ANAHEIM, Calif. -- Right when Torii Hunter's three-run homer hit the rock pile beyond center field at Angel Stadium, two bursts of fireworks shot up from the artificial boulders.
The moment hardly needed the pyrotechnic punctuation. After several years of playoff frustrations against the Boston Red Sox, the Angels finally have a breakthrough.
John Lackey pitched into the eighth inning of his first postseason victory since 2002, and Hunter's big hit in the fifth inning sent the Angels to a 5-0 victory over their longtime playoff nemesis in their first-round opener Thursday night.
While Lackey's steady brilliance kept Boston off the postseason scoreboard for the first time in 14 years, Hunter's shot broke open a scoreless game. It also seemed to topple any mental barriers Los Angeles might have faced against the Red Sox, who ended three of the Angels' past five seasons in the division series, winning nine of 10 games.
"Whatever the hex is, I guess somebody un-hexed it," Angels leadoff hitter Chone Figgins said. "We've played tight games with them before, and they came out on top. But we had the ace going on the mound, and Torii got a big hit."
Boston didn't manage an extra-base hit while getting shut out in the playoffs for the first time since Game 2 of the 1995 division series against Cleveland. The shutout was the first in the Angels' 53-game postseason history.
The AL West champion Angels snapped a six-game home playoff losing streak behind Lackey, who used fine control and good defense to win in the postseason for the first time since Game 7 of the World Series seven years ago.
"[Lackey] went out there and set the tone early," Hunter said. "Man, we were so pumped up from then on. I'm excited about this start today."
After striking out four and allowing four singles over 7 1/3 innings, Lackey doffed his cap to a standing ovation. Darren Oliver finished up with 1 2/3 innings of hitless relief.
"Even in the bullpen, I knew my arm was feeling good," said Lackey, who pitched just once in the previous 11 days. "The extra rest that I had really helped me out. I really felt like my arm was pretty live tonight. ... Our fans get dogged for not being loud enough, but they brought it tonight, and that ovation I got coming off the mound meant a lot to me."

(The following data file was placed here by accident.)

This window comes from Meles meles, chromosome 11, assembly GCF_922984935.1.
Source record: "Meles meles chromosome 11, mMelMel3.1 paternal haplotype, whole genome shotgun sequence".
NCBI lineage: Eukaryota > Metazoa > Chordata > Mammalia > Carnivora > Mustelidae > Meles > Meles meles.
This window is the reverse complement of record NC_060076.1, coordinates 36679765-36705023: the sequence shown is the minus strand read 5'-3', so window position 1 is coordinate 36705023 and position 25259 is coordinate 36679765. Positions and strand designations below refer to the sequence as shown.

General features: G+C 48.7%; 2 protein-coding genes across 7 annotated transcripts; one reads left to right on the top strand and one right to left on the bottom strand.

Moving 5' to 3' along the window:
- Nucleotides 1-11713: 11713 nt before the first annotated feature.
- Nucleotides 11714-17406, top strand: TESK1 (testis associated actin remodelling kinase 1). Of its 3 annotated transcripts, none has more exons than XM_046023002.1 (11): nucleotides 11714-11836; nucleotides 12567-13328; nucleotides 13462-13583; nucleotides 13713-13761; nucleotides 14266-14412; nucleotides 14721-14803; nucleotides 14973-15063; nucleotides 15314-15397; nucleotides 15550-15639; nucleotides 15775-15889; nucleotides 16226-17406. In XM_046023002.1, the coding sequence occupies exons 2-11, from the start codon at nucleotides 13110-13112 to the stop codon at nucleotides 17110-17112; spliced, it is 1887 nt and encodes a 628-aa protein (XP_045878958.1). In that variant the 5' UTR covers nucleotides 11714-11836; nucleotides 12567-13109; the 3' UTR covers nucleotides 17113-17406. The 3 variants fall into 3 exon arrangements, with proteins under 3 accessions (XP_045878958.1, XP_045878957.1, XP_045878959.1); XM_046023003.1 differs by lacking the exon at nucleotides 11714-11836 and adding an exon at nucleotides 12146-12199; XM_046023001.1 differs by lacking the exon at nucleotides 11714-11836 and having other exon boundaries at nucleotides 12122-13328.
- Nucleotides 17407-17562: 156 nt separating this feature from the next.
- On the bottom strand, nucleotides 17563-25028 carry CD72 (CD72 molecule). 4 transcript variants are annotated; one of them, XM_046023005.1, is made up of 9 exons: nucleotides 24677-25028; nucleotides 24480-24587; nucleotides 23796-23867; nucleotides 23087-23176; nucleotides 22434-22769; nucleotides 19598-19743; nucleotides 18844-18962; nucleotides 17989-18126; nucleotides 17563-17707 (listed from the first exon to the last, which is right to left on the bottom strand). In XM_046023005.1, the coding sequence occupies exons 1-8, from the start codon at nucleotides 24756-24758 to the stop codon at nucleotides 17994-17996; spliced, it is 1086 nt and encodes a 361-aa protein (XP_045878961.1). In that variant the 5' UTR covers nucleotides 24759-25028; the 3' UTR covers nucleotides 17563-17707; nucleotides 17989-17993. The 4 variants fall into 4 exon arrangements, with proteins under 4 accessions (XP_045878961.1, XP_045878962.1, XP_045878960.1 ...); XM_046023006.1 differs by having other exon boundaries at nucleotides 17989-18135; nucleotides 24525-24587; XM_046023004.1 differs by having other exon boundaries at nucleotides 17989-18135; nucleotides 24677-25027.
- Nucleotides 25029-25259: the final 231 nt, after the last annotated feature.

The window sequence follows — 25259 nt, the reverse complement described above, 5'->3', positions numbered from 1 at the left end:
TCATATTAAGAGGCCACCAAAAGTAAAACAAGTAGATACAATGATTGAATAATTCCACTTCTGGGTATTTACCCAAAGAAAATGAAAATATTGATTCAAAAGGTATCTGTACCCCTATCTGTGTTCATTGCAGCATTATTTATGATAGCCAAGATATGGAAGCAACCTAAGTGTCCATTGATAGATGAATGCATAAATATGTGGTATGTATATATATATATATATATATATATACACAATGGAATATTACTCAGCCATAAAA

Jon Lester allowed four hits over six innings for the wild-card Red Sox, who had won five straight playoff series openers. Lester wasn't as sharp as Lackey during his second loss since July 19, but he avoided trouble until the fifth.
Erick Aybar started the rally with a leadoff double down the left-field line. After Bobby Abreu walked, Hunter smashed Lester's second pitch off the Disneyland-esque artificial rock pile for his fourth postseason homer.
"That was huge because of the way Lackey was pitching. Three runs looked like a lot," Boston manager Terry Francona said.
Kendry Morales added a late run-scoring single and Abreu drew four walks for the Angels, who had lost six straight home playoff games. Although they've made six of the past eight postseasons, the Angels lost three of four last fall to the Red Sox, who won the World Series after bouncing Los Angeles from the division series in 2004 and 2007.
"I think by and large we're a pretty good offensive team, and Lackey shut us down with four singles," Jason Bay said. "Four singles and three errors isn't going to win too many ballgames, so you tip your hat a little bit. But I think we can be better."
Boston took the first two games at Angel Stadium in last season's division series, including Lester's 4-1 win over Lackey in the opener. In fact, the Angels had lost 12 of their 13 playoff games against Boston since the infamous Game 5 of the 1986 AL championship series, won in extra innings by the Red Sox after a ninth-inning rally capped by Dave Henderson's homer.
Lackey had to escape just two jams in the first six innings, stranding two runners in the third on Dustin Pedroia's fly to right before getting Kevin Youkilis' grounder to third with two on in the sixth.
Los Angeles padded its lead in the seventh on Morales' run-scoring hit and a heads-up play by Juan Rivera, who advanced to third and then scampered home when Jason Bay's throw from left field got away. J.D. Drew threw out Morales at the plate moments later to end the inning.
"We gave them some extra opportunities," Francona said.
Despite the Angels' ominous playoff history against the Red Sox, the noisy Orange County crowd didn't seem to be anticipating disappointment while clacking its ThunderStix and easily drowning out the surprisingly small Boston fan contingent on a slightly chilly night.
Neither pitcher faced much trouble until the third, when Lester issued back-to-back walks to load the bases before striking out Vladimir Guerrero on three pitches.
The Red Sox couldn't get a break from first base umpire CB Bucknor, who twice called Howie Kendrick safe after Youkilis snagged wide throws. On both plays, in the fourth and sixth inning, replays appeared to contradict Bucknor's calls -- but the Angels did nothing with either opportunity.
Francona didn't appear in pregame introductions because he wasn't feeling well. He still managed the game. ... Abreu's four walks tied David Ortiz's division series record, set Oct. 5, 2007, against the Angels. ... Lackey thought he had ended the third inning with Jacoby Ellsbury's grounder back to the mound, but plate umpire Joe West made a very late call of catcher's interference, well after broadcaster TBS had already gone to commercials. Lackey still coolly retired Pedroia.